The wind picked up late Monday morning, bringing clouds and cold as officials tried to piece together the events leading up to an early Sunday morning wreck in which five Helena-area teens died.
By late afternoon a large piece of plywood had been placed across the impact site. A large freezer bag filled with permanent markers was fastened with a thumbtack, encouraging visitors to express their sentiments.
“You will be missed.”
“Forever good die young.”
“Remember the life … Not the day it was taken.”
Investigators have completed forensic mapping of the scene of the single-vehicle crash on Keir Drive off Canyon Ferry Road. What officials know so far is that the five teens were traveling southbound on the paved road in a 1996 Chevy extended cab pickup when the vehicle failed to negotiate the sharp curve and went straight into the embankment at about 1 a.m.
All five died at the scene, according to Lewis and Clark County Coroner Mickey Nelson. The teens were identified as André D. Hartwig, 18, of East Helena; Beau A. Miller-Lopane, 18, of East Helena; Eric A. Prudhomme, 18, and his sister, Danielle R. Prudhomme, 15, of Helena; and Chanda M. Scarber, 18, of Helena. Hartwig was driving the vehicle.
“There’s still not a lot of information available yet,” said Jeramy Rice, Montana Highway Patrol trooper.
Rice urged anyone with information about where the teens were prior to the crash or where they may have been headed to call him at 461-1086.
“We’d like to see what was going on earlier,” Rice said.
The area on Keir Drive is described by locals as “thrill hill.” Longtime Helena resident Lowell Bartels said his children, now 29 and 30, referred to the road as “roller coaster hill” when they were in school.
“These kids still ride it,” he said Monday afternoon.
Roller coaster is an apt name. The road travels up a hill with low visibility until the top, down a steep grade, then back up and down again. Approaching the corner from either side are signs warning motorists to slow to 20 mph. Now at least seven people have died there.
Sunday’s crash was less than 10 feet from two crosses marking where two other teens were killed in a crash in April 1999.
The dangerous corner is slated for an overhaul this summer as the Montana Department of Transportation works to realign the road. Charity Watt-Levis with MDT said the hairpin curve will be removed, the grade of the road will be flattened and drivers will come to a “T” intersection with a stop sign on Canyon Ferry Road.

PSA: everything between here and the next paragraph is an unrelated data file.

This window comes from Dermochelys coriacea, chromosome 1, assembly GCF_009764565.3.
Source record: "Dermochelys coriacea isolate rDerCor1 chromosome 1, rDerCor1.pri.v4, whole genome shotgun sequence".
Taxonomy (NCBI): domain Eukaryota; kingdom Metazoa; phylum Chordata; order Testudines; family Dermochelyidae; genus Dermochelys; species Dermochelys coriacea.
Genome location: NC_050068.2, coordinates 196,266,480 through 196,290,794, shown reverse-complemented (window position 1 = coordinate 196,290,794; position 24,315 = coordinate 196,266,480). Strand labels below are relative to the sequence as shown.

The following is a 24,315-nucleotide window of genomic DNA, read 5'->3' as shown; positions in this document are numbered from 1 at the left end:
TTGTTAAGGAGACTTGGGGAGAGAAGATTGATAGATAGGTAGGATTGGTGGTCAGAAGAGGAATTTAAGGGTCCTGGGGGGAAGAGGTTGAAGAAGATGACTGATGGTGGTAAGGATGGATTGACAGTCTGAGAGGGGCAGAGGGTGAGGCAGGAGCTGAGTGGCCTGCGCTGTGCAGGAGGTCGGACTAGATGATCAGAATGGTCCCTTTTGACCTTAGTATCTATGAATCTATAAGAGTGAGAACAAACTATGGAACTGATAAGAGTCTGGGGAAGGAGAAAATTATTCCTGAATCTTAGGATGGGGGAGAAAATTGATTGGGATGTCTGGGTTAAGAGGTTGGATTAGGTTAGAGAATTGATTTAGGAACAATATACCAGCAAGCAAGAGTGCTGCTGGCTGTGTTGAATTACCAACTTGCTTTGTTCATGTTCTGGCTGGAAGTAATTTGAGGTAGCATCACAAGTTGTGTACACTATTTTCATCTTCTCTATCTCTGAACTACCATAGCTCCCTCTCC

Whether the teens were out on a joyride or headed to a specific destination is being explored.
Speed was a factor in the wreck, but Rice said it has not been determined just how fast the truck was traveling when it collided with the embankment.
Alcohol was a probable factor in the crash, Rice said. Beer was found in the vehicle. Toxicology reports will be conducted on all the truck’s occupants as standard procedure. Where the teens got the beer is part of the investigation, Rice said.
Drug paraphernalia also was found in the truck.
The three boys were in the front seat of the vehicle, and the girls were in the extended cab. No one was ejected from the truck, but no one was wearing a seat belt.
The wreck was reported by a man who lives about a quarter-mile from the site of the crash after he came across the truck while driving home. He called 911 on his cell phone and waited for emergency personnel to arrive.
The man, who asked not to be named, said he has seen many drivers speeding in the area.
“It was terrible. What a crushing deal,” he said.
Some neighbors in the area weren’t aware of what was happening.
“We didn’t hear a thing,” said Steve Murphy, who lives within earshot of the embankment. “We were quite surprised we didn’t hear sirens.”
By 6 a.m. when Murphy awoke everything was cleared away.
The sounds of a fire truck engine at about 2:50 a.m. woke up Robert “Bo” Gorsich, who can see the corner out his bedroom windows.
“There was lots of flashing lights,” Gorsich said. “I think they were still working to get the kids out of the rig. … I think it was about 4:30 in the morning by the time everyone left.”
Loved ones stopped by the crash site to pay their respects all day Sunday and Monday.
Lindsey Grubb, an 18-year-old 2009 Helena High School graduate, brought out two small bouquets of flowers before lunch.
“It makes me sick to my stomach,” Grubb said.
“He was our little buddy,” said Sara Dupree, 18, who came with Tammy Wrzesinski, a relative of the Prudhommes, to pay her respects.
Tiffany Miller, a senior at Capital High School, knew several of the teens in the car.
“There are only 44 days (of school) left and this is what happened,” Miller said.
School is out for another week for spring break, so Helena Public Schools Superintendent Bruce Messinger said when school resumes next Tuesday support systems will be in place to help students through the grieving process. Messinger said because of the break, students are finding out about the incident in different ways.
When students return to classes, Messinger said, some will have been gone the entire time and some will have attended funerals while others haven’t, so it will be important to be prepared to handle all scenarios. He’s still working with education staff to formulate this modified approach, which differs from the way the situation would be handled if school were in session this week. Until then, some type of a central community gathering may be an option, Messinger said.
Tailor Wiggins, 17, said in some ways she wishes school were in session this week.
“We’ve been through it, so we know how to help each other through it,” Wiggins said.